Although more than 75 percent of employers focus mostly on their health insurance strategies for avoiding the ACA’s 2018 excise tax, more employers are also improving their employees’ interest levels by offering programs to improve their health. Many are also offering more preventative services as top priorities. These were the findings of a Midwest Business Group on Health survey conducted for the 2016-2017 coverage year. The non-profit company examined 119 employers for the survey.
The survey conductors said that employers are now implementing several innovative strategies to manage health plan offerings. They are also taking steps to encourage workers to be more proactive about managing their health. As the perspective that health benefits are an investment in human capital increases among business owners, more of them are looking for ways to make more effective approaches for facing the largest expense they have aside from payroll.
About 60 percent of employers said that managing specialty drugs was a priority during the past several years, and another 60 percent said that creating a workplace health culture was important. When asked about the excise tax of 2018, about 20 percent of employers expected to reach it at that time. However, nearly 50 percent reported a projection of reaching it beyond 2019.
Some of the top strategies cited by employers to avoid the future excise tax were offering plans with higher deductibles, increasing access to wellness programs, expanding employee cost share and implementing incentives for employees’ use of wellness programs. Many employers also reported their plans to reduce benefits and optimize networks for top providers.
On the topic of offering workers access to private exchanges, the majority of employers did not report plans to offer this to their workers. However, the amount of employers planning to avoid private exchange access for 2016 decreased in projected plans for 2017 and 2018. While the 2016 reporting was nearly 80 percent, projected plans fell to about 30 percent of employers refusing to offer private exchange access in 2018.
Nearly 55 percent of employers reported their plans to offer high-deductible health coverage. However, they still held faith that PPOs and HMOs would become relevant because of how many workers were in low-salary tiers. About 50 percent of employers that were self-insured cited incentives based on outcomes as a priority. Nearly 80 percent of employers were not sure if increasing employees’ cost share would be higher during the next few years. While a few reported plans to move to 50/50 coverage eventually, most employers planned to stay at the 70/30 coverage rate. More than 45 percent of employers also said that telemedicine would be a priority for them in the near future.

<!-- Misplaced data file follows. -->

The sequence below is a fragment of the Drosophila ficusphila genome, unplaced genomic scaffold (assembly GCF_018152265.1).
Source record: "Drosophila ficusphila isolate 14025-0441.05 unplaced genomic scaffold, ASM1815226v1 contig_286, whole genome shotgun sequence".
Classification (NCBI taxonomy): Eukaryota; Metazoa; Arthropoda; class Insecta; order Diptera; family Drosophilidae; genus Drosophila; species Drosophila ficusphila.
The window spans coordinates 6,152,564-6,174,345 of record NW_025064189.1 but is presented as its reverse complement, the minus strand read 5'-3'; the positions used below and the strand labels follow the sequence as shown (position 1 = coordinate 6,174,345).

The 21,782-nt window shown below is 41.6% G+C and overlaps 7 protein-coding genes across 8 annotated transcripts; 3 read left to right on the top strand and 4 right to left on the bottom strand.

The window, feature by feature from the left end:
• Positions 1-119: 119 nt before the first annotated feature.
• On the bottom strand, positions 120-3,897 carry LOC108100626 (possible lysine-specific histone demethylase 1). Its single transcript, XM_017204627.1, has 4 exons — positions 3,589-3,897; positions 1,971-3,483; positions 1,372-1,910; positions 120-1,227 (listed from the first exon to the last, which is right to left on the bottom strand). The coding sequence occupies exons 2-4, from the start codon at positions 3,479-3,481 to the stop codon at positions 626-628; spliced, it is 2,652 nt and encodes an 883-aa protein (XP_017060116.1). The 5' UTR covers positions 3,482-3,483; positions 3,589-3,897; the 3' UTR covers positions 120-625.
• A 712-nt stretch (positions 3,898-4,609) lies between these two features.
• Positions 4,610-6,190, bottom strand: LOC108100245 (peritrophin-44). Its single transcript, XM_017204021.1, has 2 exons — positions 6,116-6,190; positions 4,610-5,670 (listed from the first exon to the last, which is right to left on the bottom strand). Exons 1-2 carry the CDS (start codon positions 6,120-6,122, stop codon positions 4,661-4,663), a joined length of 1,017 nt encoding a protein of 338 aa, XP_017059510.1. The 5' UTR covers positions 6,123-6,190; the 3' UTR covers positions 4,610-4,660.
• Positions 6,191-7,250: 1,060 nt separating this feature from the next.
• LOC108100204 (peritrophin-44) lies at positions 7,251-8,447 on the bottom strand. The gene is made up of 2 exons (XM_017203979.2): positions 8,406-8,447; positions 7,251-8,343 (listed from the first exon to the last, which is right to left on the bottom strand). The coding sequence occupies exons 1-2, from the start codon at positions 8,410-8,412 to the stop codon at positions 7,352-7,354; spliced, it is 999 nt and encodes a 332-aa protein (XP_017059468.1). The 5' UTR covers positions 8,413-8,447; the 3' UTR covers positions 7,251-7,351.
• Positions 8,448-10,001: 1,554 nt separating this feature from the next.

About 60 percent of employers planned to offer benefits in 2025, and the remaining percentage of employers did not yet know what they would do. Government mandates, peer company actions and pressure from the labor market will all influence these decisions.
More than 80 percent of employers planned to cover married same-sex couples in 2016. About 55 percent planned to cover domestic partnerships, and this drops to about 40 percent in 2017. This is likely due to the Supreme Court ruling on same-sex marriages, which will make domestic partnerships less common.
While only about 35 percent of employers cover workplace violence related to intimate partners, more than 95 percent cover general workplace violence that does not include incidents by intimate partners. More than 55 percent of employers plan to work with excellence centers by 2017, and less than 50 percent plan to offer their workers high-performance provider networks. To learn more about this survey and insurance options in the workplace, discuss concerns with an agent.